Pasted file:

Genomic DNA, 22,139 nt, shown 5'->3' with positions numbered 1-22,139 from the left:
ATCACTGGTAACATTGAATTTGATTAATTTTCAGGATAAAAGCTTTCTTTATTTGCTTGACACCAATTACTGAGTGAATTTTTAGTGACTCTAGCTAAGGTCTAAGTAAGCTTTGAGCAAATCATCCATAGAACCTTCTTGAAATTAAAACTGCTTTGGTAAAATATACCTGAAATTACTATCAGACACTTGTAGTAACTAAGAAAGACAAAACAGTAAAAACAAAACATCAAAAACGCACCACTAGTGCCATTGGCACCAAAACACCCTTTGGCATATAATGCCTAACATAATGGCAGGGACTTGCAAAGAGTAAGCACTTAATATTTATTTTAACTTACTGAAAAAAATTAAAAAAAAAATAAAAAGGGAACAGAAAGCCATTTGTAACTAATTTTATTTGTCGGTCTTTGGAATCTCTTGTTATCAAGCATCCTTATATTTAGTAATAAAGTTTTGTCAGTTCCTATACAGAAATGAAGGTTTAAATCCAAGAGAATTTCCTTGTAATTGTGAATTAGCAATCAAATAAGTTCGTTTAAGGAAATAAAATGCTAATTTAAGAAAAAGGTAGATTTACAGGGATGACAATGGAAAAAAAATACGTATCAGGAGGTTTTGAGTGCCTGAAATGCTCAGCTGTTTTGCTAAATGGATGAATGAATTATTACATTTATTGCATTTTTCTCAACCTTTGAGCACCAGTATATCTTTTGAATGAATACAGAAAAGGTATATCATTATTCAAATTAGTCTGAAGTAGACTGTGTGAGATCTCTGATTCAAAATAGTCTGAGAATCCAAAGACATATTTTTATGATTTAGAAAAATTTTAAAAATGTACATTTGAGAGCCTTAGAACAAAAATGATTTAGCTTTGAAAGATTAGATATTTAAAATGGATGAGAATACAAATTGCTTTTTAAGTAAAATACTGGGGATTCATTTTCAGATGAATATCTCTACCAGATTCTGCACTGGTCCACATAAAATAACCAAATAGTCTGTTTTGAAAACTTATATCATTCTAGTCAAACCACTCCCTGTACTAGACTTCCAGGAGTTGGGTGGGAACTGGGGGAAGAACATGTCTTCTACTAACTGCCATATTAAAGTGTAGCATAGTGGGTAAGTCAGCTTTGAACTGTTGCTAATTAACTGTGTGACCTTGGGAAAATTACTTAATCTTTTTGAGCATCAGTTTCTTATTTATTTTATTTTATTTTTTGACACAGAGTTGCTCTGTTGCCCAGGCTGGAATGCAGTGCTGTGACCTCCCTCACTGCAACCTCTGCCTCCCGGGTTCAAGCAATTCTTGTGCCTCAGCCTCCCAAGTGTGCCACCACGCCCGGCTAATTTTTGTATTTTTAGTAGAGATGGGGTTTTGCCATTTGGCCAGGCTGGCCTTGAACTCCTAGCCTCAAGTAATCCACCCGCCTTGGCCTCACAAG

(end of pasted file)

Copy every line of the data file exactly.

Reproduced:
Genomic DNA, 22,139 nt, shown 5'->3' with positions numbered 1-22,139 from the left:
ATCACTGGTAACATTGAATTTGATTAATTTTCAGGATAAAAGCTTTCTTTATTTGCTTGACACCAATTACTGAGTGAATTTTTAGTGACTCTAGCTAAGGTCTAAGTAAGCTTTGAGCAAATCATCCATAGAACCTTCTTGAAATTAAAACTGCTTTGGTAAAATATACCTGAAATTACTATCAGACACTTGTAGTAACTAAGAAAGACAAAACAGTAAAAACAAAACATCAAAAACGCACCACTAGTGCCATTGGCACCAAAACACCCTTTGGCATATAATGCCTAACATAATGGCAGGGACTTGCAAAGAGTAAGCACTTAATATTTATTTTAACTTACTGAAAAAAATTAAAAAAAAAATAAAAAGGGAACAGAAAGCCATTTGTAACTAATTTTATTTGTCGGTCTTTGGAATCTCTTGTTATCAAGCATCCTTATATTTAGTAATAAAGTTTTGTCAGTTCCTATACAGAAATGAAGGTTTAAATCCAAGAGAATTTCCTTGTAATTGTGAATTAGCAATCAAATAAGTTCGTTTAAGGAAATAAAATGCTAATTTAAGAAAAAGGTAGATTTACAGGGATGACAATGGAAAAAAAATACGTATCAGGAGGTTTTGAGTGCCTGAAATGCTCAGCTGTTTTGCTAAATGGATGAATGAATTATTACATTTATTGCATTTTTCTCAACCTTTGAGCACCAGTATATCTTTTGAATGAATACAGAAAAGGTATATCATTATTCAAATTAGTCTGAAGTAGACTGTGTGAGATCTCTGATTCAAAATAGTCTGAGAATCCAAAGACATATTTTTATGATTTAGAAAAATTTTAAAAATGTACATTTGAGAGCCTTAGAACAAAAATGATTTAGCTTTGAAAGATTAGATATTTAAAATGGATGAGAATACAAATTGCTTTTTAAGTAAAATACTGGGGATTCATTTTCAGATGAATATCTCTACCAGATTCTGCACTGGTCCACATAAAATAACCAAATAGTCTGTTTTGAAAACTTATATCATTCTAGTCAAACCACTCCCTGTACTAGACTTCCAGGAGTTGGGTGGGAACTGGGGGAAGAACATGTCTTCTACTAACTGCCATATTAAAGTGTAGCATAGTGGGTAAGTCAGCTTTGAACTGTTGCTAATTAACTGTGTGACCTTGGGAAAATTACTTAATCTTTTTGAGCATCAGTTTCTTATTTATTTTATTTTATTTTTTGACACAGAGTTGCTCTGTTGCCCAGGCTGGAATGCAGTGCTGTGACCTCCCTCACTGCAACCTCTGCCTCCCGGGTTCAAGCAATTCTTGTGCCTCAGCCTCCCAAGTGTGCCACCACGCCCGGCTAATTTTTGTATTTTTAGTAGAGATGGGGTTTTGCCATTTGGCCAGGCTGGCCTTGAACTCCTAGCCTCAAGTAATCCACCCGCCTTGGCCTCACAAG